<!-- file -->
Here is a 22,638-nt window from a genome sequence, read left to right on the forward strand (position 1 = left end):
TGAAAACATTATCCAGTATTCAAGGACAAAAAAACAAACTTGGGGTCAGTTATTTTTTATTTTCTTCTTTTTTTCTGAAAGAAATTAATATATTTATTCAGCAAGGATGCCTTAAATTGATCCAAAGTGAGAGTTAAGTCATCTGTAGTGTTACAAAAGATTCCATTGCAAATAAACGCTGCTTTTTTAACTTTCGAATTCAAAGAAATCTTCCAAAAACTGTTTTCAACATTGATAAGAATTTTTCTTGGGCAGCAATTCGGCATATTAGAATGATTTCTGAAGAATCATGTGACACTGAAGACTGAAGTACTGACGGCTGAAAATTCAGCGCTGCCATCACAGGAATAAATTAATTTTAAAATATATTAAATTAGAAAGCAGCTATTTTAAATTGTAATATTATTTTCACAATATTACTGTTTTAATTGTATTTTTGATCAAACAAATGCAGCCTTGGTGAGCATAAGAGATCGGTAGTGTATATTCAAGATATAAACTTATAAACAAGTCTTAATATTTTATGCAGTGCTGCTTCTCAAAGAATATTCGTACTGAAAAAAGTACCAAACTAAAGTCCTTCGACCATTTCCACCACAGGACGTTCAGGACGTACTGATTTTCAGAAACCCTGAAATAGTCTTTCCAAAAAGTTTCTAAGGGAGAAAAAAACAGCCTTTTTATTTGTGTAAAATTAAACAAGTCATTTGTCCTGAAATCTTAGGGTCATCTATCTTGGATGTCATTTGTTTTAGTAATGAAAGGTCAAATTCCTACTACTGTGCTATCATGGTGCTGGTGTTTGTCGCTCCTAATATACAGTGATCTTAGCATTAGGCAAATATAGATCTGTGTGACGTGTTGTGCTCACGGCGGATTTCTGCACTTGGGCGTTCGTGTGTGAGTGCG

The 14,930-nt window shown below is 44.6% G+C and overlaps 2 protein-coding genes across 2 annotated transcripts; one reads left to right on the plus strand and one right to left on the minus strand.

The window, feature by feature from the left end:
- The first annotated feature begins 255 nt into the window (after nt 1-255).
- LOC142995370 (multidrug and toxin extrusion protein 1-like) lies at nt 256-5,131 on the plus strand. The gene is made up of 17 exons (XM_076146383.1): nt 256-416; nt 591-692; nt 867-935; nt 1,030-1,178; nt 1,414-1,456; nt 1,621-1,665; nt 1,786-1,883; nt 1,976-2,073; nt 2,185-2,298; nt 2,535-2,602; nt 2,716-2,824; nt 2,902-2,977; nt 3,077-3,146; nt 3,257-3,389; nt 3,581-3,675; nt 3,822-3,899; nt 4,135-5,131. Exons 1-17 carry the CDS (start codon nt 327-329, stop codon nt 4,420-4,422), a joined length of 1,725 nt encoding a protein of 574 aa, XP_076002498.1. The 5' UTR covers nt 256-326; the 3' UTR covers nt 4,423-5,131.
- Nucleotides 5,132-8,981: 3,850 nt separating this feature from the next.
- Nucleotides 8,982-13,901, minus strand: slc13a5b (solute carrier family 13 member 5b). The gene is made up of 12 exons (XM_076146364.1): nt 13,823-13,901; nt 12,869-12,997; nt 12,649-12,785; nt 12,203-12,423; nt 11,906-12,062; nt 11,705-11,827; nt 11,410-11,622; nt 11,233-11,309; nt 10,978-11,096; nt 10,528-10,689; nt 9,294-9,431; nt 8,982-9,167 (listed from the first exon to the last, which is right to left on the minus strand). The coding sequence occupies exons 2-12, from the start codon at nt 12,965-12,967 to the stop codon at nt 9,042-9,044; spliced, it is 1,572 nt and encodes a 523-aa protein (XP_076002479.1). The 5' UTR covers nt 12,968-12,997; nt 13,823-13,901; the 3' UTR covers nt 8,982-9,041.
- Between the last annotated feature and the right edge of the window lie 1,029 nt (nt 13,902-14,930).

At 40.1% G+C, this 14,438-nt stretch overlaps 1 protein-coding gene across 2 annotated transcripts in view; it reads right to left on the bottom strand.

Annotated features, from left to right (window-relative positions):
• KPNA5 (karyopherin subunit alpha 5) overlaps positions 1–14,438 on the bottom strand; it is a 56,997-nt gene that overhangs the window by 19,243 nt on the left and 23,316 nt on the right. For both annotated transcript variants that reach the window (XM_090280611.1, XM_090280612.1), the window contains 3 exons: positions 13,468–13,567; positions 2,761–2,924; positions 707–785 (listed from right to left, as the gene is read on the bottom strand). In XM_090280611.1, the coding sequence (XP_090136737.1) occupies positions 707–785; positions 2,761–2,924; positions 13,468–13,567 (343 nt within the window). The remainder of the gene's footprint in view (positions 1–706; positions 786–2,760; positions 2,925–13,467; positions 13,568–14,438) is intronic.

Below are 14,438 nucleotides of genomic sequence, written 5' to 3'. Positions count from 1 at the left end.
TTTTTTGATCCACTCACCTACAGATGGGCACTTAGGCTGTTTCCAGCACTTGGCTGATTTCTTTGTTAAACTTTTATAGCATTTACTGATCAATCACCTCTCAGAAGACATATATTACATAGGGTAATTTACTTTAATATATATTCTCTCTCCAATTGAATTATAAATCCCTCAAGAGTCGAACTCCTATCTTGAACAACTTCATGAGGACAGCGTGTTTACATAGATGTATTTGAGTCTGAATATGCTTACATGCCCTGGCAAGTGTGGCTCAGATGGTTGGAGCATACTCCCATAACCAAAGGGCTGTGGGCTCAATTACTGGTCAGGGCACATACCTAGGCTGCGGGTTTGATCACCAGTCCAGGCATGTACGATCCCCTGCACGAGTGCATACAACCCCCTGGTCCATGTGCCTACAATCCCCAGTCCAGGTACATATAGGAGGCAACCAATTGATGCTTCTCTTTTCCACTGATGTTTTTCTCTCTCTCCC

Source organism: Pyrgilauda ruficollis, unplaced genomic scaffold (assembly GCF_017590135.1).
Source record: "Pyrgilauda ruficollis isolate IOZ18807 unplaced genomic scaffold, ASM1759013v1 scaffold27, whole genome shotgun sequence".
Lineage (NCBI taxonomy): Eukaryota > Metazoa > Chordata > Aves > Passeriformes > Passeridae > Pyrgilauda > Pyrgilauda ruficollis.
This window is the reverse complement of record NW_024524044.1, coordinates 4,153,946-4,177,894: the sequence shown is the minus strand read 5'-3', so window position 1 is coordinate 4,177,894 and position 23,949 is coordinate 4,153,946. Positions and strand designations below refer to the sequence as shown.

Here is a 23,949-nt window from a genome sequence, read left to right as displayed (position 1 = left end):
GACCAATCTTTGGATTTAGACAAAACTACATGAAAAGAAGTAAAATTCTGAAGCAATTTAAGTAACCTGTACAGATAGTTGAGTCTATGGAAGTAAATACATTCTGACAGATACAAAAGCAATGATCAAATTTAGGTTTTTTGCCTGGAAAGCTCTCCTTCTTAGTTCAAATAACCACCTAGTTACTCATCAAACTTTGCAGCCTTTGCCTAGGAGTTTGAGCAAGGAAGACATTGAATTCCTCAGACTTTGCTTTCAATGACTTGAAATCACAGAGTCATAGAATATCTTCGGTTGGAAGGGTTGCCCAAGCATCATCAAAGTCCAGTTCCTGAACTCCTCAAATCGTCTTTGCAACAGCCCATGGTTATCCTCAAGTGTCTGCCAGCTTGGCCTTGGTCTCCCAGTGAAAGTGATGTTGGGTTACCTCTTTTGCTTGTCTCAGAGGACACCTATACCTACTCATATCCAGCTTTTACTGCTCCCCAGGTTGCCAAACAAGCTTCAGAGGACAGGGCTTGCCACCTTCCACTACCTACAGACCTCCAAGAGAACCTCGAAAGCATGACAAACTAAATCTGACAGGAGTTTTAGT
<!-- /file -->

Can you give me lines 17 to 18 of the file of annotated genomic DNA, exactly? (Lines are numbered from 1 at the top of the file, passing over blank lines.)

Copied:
Lineage (NCBI taxonomy): Eukaryota > Metazoa > Chordata > Aves > Passeriformes > Passeridae > Pyrgilauda > Pyrgilauda ruficollis.
This window is the reverse complement of record NW_024524044.1, coordinates 4,153,946-4,177,894: the sequence shown is the minus strand read 5'-3', so window position 1 is coordinate 4,177,894 and position 23,949 is coordinate 4,153,946. Positions and strand designations below refer to the sequence as shown.